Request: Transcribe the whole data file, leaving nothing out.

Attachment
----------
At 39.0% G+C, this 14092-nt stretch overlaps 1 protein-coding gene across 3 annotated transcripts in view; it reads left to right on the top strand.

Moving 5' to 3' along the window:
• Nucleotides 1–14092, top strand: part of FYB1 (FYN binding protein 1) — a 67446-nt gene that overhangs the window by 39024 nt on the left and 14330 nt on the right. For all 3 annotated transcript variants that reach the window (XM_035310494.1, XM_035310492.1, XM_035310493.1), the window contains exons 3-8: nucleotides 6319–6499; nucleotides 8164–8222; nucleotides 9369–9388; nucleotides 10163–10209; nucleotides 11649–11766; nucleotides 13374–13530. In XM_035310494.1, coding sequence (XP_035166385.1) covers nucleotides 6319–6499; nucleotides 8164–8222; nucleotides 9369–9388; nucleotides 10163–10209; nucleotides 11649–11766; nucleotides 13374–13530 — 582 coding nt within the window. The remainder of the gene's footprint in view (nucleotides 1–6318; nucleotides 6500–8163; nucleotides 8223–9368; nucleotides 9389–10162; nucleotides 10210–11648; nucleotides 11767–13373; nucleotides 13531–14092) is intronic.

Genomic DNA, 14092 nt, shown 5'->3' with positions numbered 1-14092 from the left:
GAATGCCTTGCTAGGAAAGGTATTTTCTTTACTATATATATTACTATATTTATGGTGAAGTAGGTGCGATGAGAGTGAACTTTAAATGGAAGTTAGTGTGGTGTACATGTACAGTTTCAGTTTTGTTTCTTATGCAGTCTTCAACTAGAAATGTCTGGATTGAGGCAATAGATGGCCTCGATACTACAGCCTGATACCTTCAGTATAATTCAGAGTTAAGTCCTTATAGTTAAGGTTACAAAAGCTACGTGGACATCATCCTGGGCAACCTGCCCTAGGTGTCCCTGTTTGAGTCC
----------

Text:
At 39.0% G+C, this 14092-nt stretch overlaps 1 protein-coding gene across 3 annotated transcripts in view; it reads left to right on the top strand.

Moving 5' to 3' along the window:
• Nucleotides 1–14092, top strand: part of FYB1 (FYN binding protein 1) — a 67446-nt gene that overhangs the window by 39024 nt on the left and 14330 nt on the right. For all 3 annotated transcript variants that reach the window (XM_035310494.1, XM_035310492.1, XM_035310493.1), the window contains exons 3-8: nucleotides 6319–6499; nucleotides 8164–8222; nucleotides 9369–9388; nucleotides 10163–10209; nucleotides 11649–11766; nucleotides 13374–13530. In XM_035310494.1, coding sequence (XP_035166385.1) covers nucleotides 6319–6499; nucleotides 8164–8222; nucleotides 9369–9388; nucleotides 10163–10209; nucleotides 11649–11766; nucleotides 13374–13530 — 582 coding nt within the window. The remainder of the gene's footprint in view (nucleotides 1–6318; nucleotides 6500–8163; nucleotides 8223–9368; nucleotides 9389–10162; nucleotides 10210–11648; nucleotides 11767–13373; nucleotides 13531–14092) is intronic.

Genomic DNA, 14092 nt, shown 5'->3' with positions numbered 1-14092 from the left:
GAATGCCTTGCTAGGAAAGGTATTTTCTTTACTATATATATTACTATATTTATGGTGAAGTAGGTGCGATGAGAGTGAACTTTAAATGGAAGTTAGTGTGGTGTACATGTACAGTTTCAGTTTTGTTTCTTATGCAGTCTTCAACTAGAAATGTCTGGATTGAGGCAATAGATGGCCTCGATACTACAGCCTGATACCTTCAGTATAATTCAGAGTTAAGTCCTTATAGTTAAGGTTACAAAAGCTACGTGGACATCATCCTGGGCAACCTGCCCTAGGTGTCCCTGTTTGAGTCC